Since September 2017, we’ve reached more than 240,000 refugees. We’re working hard to continue to provide humanitarian assistance to Rohingya refugees and reach even more people with life-saving aid.
Iraq - Where Kids can be Kids
Caption: The Ideas Box project, which we run in partnership with the charity Libraries Without Borders, helps children in Iraq’s Hassansham refugee camp to learn, play and forget about the devastation they have often lived through. (Photos: Abbie Trayler-Smith / Oxfam)
Yellow, blue and green boxes full of fun line the walls of two caravans in Hassansham camp in Iraq, a camp now home to around 10,000 people who have fled from the conflict to retake Mosul. Since 9 July 2017, the city of Mosul – the second most populated city in Iraq – has been retaken from ISIS by the Iraqi Security Forces.
‘Some of the children arrive in the camp traumatised from what they have seen,’ explains Nigar, Oxfam’s programme officer. ‘But coming to the Ideas Box centre really helps them,’ he said about our latest project in Hassansham camp. The Ideas Box project, which we run in partnership with the charity Libraries Without Borders, helps children in Iraq’s Hassansham refugee camp to learn, play and forget about the devastation they have often lived through.
Walking around the camp, a group of children giggle at Tom and Jerry cartoons in the cinema room. A team of boys play a game of football outside, while a theatre and dance show is being practised on the Astroturf between the cabins.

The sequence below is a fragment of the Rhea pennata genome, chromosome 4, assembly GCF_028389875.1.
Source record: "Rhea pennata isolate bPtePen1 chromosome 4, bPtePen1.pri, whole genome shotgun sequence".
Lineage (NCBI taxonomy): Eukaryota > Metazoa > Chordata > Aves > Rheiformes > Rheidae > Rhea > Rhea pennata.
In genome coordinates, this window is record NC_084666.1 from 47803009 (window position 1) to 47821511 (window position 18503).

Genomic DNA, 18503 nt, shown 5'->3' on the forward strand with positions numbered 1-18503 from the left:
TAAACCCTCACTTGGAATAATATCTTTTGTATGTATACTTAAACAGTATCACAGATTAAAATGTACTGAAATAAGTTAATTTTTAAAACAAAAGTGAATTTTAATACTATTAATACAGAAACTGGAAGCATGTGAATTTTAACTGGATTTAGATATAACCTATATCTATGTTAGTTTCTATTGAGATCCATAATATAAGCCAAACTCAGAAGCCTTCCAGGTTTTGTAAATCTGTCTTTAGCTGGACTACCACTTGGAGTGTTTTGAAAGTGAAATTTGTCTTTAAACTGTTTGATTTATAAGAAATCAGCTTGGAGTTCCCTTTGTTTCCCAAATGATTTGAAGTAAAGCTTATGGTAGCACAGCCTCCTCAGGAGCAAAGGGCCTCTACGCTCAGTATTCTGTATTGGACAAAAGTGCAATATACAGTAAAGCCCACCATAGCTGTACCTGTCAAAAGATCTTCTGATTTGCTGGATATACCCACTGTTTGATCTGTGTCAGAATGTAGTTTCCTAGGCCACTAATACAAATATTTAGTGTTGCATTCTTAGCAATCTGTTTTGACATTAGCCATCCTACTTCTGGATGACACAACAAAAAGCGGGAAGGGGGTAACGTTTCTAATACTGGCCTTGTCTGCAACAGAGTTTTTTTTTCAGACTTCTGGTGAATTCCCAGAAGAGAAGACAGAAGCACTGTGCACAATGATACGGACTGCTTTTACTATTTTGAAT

‘All the children in the camp get to come here and play at least once a week. We have sessions for girls and for boys and each child has a little card they bring with them each time they visit,’ Nigar explains.
A group of adults from the camp volunteer in the centre to oversee the activities. They gently encourage the children with the games, showing new arrivals how to play. One volunteer leads the football game with the boys, acting as referee and another demonstrates dance routines for the theatre show.
Hassansham camp opened in October 2016 and Oxfam immediately carried out activities such as public health promotion, water trucking, toilet and shower cleaning, distributions of blankets and hygiene items, and referrals to other agencies for things such as medical issues and family reunification.
‘The Ideas Box project is new and it’s causing a buzz in the camp. This project is not just for young children, it’s for older children, teenagers and even adults to learn and play too,’ said Nigar proudly.